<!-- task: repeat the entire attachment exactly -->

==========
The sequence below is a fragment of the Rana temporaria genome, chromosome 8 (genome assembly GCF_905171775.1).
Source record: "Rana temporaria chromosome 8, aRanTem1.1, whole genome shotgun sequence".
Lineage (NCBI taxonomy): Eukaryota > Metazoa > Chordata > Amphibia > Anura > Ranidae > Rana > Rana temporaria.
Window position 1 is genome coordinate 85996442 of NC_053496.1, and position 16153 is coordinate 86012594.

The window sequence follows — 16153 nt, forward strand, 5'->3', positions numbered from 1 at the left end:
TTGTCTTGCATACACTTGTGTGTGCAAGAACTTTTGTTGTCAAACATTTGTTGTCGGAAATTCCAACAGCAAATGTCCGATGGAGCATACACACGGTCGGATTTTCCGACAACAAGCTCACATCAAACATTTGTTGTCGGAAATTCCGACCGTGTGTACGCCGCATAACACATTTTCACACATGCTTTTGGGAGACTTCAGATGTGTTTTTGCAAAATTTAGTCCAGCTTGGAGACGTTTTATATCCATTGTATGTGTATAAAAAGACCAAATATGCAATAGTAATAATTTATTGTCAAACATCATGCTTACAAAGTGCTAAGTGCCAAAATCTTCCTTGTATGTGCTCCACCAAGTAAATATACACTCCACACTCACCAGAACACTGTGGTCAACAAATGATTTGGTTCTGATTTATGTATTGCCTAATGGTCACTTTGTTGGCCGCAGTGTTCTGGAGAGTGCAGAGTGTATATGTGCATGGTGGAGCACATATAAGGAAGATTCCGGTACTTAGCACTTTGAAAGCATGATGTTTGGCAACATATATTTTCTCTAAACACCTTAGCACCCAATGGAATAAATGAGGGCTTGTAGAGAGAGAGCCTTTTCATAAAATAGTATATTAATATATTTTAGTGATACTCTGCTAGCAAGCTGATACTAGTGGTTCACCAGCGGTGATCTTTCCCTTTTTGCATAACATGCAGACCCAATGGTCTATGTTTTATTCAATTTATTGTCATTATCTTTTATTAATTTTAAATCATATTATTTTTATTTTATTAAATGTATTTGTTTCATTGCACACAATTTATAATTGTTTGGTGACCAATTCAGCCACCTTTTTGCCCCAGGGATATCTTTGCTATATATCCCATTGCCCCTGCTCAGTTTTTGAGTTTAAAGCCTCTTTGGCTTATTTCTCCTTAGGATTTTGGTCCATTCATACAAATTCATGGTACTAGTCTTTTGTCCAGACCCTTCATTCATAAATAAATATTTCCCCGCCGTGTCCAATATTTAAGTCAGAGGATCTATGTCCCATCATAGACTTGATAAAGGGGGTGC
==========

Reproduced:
The sequence below is a fragment of the Rana temporaria genome, chromosome 8 (genome assembly GCF_905171775.1).
Source record: "Rana temporaria chromosome 8, aRanTem1.1, whole genome shotgun sequence".
Lineage (NCBI taxonomy): Eukaryota > Metazoa > Chordata > Amphibia > Anura > Ranidae > Rana > Rana temporaria.
Window position 1 is genome coordinate 85996442 of NC_053496.1, and position 16153 is coordinate 86012594.

The window sequence follows — 16153 nt, forward strand, 5'->3', positions numbered from 1 at the left end:
TTGTCTTGCATACACTTGTGTGTGCAAGAACTTTTGTTGTCAAACATTTGTTGTCGGAAATTCCAACAGCAAATGTCCGATGGAGCATACACACGGTCGGATTTTCCGACAACAAGCTCACATCAAACATTTGTTGTCGGAAATTCCGACCGTGTGTACGCCGCATAACACATTTTCACACATGCTTTTGGGAGACTTCAGATGTGTTTTTGCAAAATTTAGTCCAGCTTGGAGACGTTTTATATCCATTGTATGTGTATAAAAAGACCAAATATGCAATAGTAATAATTTATTGTCAAACATCATGCTTACAAAGTGCTAAGTGCCAAAATCTTCCTTGTATGTGCTCCACCAAGTAAATATACACTCCACACTCACCAGAACACTGTGGTCAACAAATGATTTGGTTCTGATTTATGTATTGCCTAATGGTCACTTTGTTGGCCGCAGTGTTCTGGAGAGTGCAGAGTGTATATGTGCATGGTGGAGCACATATAAGGAAGATTCCGGTACTTAGCACTTTGAAAGCATGATGTTTGGCAACATATATTTTCTCTAAACACCTTAGCACCCAATGGAATAAATGAGGGCTTGTAGAGAGAGAGCCTTTTCATAAAATAGTATATTAATATATTTTAGTGATACTCTGCTAGCAAGCTGATACTAGTGGTTCACCAGCGGTGATCTTTCCCTTTTTGCATAACATGCAGACCCAATGGTCTATGTTTTATTCAATTTATTGTCATTATCTTTTATTAATTTTAAATCATATTATTTTTATTTTATTAAATGTATTTGTTTCATTGCACACAATTTATAATTGTTTGGTGACCAATTCAGCCACCTTTTTGCCCCAGGGATATCTTTGCTATATATCCCATTGCCCCTGCTCAGTTTTTGAGTTTAAAGCCTCTTTGGCTTATTTCTCCTTAGGATTTTGGTCCATTCATACAAATTCATGGTACTAGTCTTTTGTCCAGACCCTTCATTCATAAATAAATATTTCCCCGCCGTGTCCAATATTTAAGTCAGAGGATCTATGTCCCATCATAGACTTGATAAAGGGGGTGC